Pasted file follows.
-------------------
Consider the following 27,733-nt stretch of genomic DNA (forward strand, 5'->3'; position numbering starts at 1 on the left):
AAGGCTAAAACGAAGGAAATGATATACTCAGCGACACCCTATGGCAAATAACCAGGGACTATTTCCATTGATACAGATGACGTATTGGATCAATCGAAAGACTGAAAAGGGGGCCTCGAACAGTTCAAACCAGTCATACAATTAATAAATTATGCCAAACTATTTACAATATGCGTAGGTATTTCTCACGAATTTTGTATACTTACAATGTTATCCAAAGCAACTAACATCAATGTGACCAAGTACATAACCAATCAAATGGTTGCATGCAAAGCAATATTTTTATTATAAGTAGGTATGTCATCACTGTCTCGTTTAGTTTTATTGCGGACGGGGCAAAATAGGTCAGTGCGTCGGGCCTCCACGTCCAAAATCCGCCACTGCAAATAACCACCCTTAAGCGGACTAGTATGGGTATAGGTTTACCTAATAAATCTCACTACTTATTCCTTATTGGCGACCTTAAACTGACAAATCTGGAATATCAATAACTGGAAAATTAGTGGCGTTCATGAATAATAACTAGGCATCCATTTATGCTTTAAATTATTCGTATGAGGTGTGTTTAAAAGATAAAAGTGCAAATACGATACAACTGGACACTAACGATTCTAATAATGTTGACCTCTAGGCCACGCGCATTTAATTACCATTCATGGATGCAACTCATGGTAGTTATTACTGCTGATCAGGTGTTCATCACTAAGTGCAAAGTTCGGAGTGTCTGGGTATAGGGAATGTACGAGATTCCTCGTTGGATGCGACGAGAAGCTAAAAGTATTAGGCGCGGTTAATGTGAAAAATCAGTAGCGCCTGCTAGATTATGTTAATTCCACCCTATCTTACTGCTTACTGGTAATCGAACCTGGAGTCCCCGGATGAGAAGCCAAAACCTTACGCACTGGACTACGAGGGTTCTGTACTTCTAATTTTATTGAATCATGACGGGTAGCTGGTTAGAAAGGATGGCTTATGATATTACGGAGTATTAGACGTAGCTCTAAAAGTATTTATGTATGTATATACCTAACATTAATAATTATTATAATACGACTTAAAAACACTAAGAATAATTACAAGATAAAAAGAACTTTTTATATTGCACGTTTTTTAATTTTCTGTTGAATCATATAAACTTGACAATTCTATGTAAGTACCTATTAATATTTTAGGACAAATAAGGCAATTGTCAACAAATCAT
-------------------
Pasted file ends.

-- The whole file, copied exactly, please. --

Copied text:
Consider the following 27,733-nt stretch of genomic DNA (forward strand, 5'->3'; position numbering starts at 1 on the left):
AAGGCTAAAACGAAGGAAATGATATACTCAGCGACACCCTATGGCAAATAACCAGGGACTATTTCCATTGATACAGATGACGTATTGGATCAATCGAAAGACTGAAAAGGGGGCCTCGAACAGTTCAAACCAGTCATACAATTAATAAATTATGCCAAACTATTTACAATATGCGTAGGTATTTCTCACGAATTTTGTATACTTACAATGTTATCCAAAGCAACTAACATCAATGTGACCAAGTACATAACCAATCAAATGGTTGCATGCAAAGCAATATTTTTATTATAAGTAGGTATGTCATCACTGTCTCGTTTAGTTTTATTGCGGACGGGGCAAAATAGGTCAGTGCGTCGGGCCTCCACGTCCAAAATCCGCCACTGCAAATAACCACCCTTAAGCGGACTAGTATGGGTATAGGTTTACCTAATAAATCTCACTACTTATTCCTTATTGGCGACCTTAAACTGACAAATCTGGAATATCAATAACTGGAAAATTAGTGGCGTTCATGAATAATAACTAGGCATCCATTTATGCTTTAAATTATTCGTATGAGGTGTGTTTAAAAGATAAAAGTGCAAATACGATACAACTGGACACTAACGATTCTAATAATGTTGACCTCTAGGCCACGCGCATTTAATTACCATTCATGGATGCAACTCATGGTAGTTATTACTGCTGATCAGGTGTTCATCACTAAGTGCAAAGTTCGGAGTGTCTGGGTATAGGGAATGTACGAGATTCCTCGTTGGATGCGACGAGAAGCTAAAAGTATTAGGCGCGGTTAATGTGAAAAATCAGTAGCGCCTGCTAGATTATGTTAATTCCACCCTATCTTACTGCTTACTGGTAATCGAACCTGGAGTCCCCGGATGAGAAGCCAAAACCTTACGCACTGGACTACGAGGGTTCTGTACTTCTAATTTTATTGAATCATGACGGGTAGCTGGTTAGAAAGGATGGCTTATGATATTACGGAGTATTAGACGTAGCTCTAAAAGTATTTATGTATGTATATACCTAACATTAATAATTATTATAATACGACTTAAAAACACTAAGAATAATTACAAGATAAAAAGAACTTTTTATATTGCACGTTTTTTAATTTTCTGTTGAATCATATAAACTTGACAATTCTATGTAAGTACCTATTAATATTTTAGGACAAATAAGGCAATTGTCAACAAATCAT